Day Trip from Paris: Chantilly
Not a good idea to touch the statuary.
“Chantilly lace and a pretty face . . .” My mom tortured me with that 1950s tune from the Big Bopper. But those were not just silly lyrics. Chantilly is a royal town in Oise and, just north of the City of Light, makes for a great day trip from Paris.
Lace was once made there, but Chantilly is even more famous for a dessert condiment: whipped cream. In France, in fact, we call it crème chantilly. It was invented here in the 17th century by Vatel, the famous master of the house, shortly before he killed himself over a delayed order of fish for a royal banquet catering to Louis XIV. It’s a great story and was made into an enjoyable film starring Gerard Depardieu.
Dressed for the winter.
But I digress. Chantilly was home to the Duke d’Aumale, a member of the royal Orléans family, and when he died, he left his estate and entire art collection to the Institut de France. There was a condition: the institute couldn’t touch his interior decorating. Everything was to remain as he left it, and it has, making this the second-most important collection of paintings in France after the Louvre. Raphael’s Three Graces is at Chantilly, as are a handful of Watteau, Delacroix, Ingres and Fra Angelico masterpieces.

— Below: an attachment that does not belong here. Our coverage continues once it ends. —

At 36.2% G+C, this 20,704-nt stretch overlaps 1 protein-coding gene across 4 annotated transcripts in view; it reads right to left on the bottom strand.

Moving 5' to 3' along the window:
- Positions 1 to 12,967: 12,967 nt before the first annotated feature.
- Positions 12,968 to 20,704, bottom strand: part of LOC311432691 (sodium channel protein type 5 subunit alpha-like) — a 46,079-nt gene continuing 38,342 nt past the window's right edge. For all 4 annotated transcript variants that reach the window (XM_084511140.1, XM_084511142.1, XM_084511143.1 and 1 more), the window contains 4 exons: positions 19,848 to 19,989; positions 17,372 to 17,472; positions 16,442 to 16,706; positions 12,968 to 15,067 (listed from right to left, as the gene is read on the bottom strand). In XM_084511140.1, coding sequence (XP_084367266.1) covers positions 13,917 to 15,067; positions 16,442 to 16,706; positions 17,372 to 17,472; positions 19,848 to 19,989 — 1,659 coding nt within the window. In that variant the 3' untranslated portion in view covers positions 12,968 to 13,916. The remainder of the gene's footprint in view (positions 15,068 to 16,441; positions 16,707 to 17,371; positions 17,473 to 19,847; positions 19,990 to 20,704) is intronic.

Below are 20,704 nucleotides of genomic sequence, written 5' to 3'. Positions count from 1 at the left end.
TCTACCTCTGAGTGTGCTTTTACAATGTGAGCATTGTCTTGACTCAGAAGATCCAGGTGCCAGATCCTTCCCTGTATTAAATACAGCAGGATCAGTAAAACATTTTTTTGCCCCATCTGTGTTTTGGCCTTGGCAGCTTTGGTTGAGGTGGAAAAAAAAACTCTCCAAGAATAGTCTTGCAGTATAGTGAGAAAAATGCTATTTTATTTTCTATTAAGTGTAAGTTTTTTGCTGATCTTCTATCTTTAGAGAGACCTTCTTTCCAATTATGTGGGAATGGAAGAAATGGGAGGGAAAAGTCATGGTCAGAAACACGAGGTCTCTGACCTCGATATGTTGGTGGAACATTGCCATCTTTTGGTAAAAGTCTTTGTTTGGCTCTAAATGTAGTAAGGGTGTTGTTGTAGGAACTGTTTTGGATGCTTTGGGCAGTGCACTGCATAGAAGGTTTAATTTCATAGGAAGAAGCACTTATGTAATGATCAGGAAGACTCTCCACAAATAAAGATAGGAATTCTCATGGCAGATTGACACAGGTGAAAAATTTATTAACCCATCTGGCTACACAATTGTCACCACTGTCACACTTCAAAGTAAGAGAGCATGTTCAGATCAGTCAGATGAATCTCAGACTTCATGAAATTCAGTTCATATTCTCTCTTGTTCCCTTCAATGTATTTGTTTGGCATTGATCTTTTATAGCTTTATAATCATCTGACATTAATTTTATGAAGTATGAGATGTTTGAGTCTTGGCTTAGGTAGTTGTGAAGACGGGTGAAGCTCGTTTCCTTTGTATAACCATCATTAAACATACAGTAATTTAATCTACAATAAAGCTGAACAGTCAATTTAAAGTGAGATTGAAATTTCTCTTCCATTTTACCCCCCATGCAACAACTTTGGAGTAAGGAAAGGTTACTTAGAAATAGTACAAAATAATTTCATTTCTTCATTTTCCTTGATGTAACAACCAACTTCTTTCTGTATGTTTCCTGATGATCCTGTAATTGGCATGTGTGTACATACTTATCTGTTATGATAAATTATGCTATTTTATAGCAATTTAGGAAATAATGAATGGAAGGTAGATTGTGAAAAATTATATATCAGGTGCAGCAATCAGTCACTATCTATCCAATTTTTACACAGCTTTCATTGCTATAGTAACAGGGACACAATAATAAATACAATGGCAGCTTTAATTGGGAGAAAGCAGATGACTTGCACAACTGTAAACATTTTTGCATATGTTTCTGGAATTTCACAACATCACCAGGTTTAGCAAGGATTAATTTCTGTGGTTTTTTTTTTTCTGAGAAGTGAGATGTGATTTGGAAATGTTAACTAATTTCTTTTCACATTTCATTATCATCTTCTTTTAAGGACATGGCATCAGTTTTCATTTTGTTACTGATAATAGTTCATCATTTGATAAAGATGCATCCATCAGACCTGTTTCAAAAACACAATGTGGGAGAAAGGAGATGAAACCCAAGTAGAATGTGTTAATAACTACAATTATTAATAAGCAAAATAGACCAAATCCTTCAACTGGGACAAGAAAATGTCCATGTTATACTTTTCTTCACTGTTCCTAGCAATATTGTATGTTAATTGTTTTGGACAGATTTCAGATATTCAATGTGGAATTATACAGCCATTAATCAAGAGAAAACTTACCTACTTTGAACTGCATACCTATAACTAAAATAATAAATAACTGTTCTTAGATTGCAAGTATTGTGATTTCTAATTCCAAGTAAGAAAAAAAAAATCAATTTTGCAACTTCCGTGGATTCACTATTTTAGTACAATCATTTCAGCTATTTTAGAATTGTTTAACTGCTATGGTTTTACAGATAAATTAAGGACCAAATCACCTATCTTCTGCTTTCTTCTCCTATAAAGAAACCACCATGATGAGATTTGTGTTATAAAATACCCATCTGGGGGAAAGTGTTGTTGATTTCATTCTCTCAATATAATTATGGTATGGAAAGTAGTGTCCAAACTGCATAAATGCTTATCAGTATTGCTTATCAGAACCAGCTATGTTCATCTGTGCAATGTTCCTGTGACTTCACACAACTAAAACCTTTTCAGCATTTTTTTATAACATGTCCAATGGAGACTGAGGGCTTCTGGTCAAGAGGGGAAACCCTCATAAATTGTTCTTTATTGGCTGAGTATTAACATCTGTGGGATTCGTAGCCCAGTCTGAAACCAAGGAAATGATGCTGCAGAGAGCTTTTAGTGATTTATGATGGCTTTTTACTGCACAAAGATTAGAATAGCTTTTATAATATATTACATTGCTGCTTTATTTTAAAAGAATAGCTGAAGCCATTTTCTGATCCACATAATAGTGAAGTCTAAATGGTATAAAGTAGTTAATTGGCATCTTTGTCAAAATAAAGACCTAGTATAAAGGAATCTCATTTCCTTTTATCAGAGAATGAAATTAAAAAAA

The artwork is lovely, but many people come for the stables, which are world famous. The horses at Chantilly had very refined lodgings, which some say were fit for the Bourbon prince who built them, the Prince de Condé. They are so stupendous that they inspired the Living Museum of the Horse, which offers visits as well as daily performances and other horse-related events throughout the year. There are also horse races on a course that you may recognize from the James Bond film A View to a Kill.
A royal swan.
Staying outdoors, you’ll enjoy the fantastic grounds, with gardens by André Le Nôtre, picturesque swans, a restaurant for a taste of some chantilly and a forest where the adventurous can take advantage of the trails to hike the 12 kilometers (about 7.5 miles) through the woods to the medieval town of Senlis.
To get there: a train runs from the Gare du Nord to Chantilly Gouvieux approximately every hour. From the station there is a free shuttle that passes from time to time, but you can simply walk along the well-marked path for about 25 minutes, and voilà, you’ve arrived.
Editor’s note: Pick up a cute Girls’ Guide T-shirt as a Valentine’s Day gift to yourself.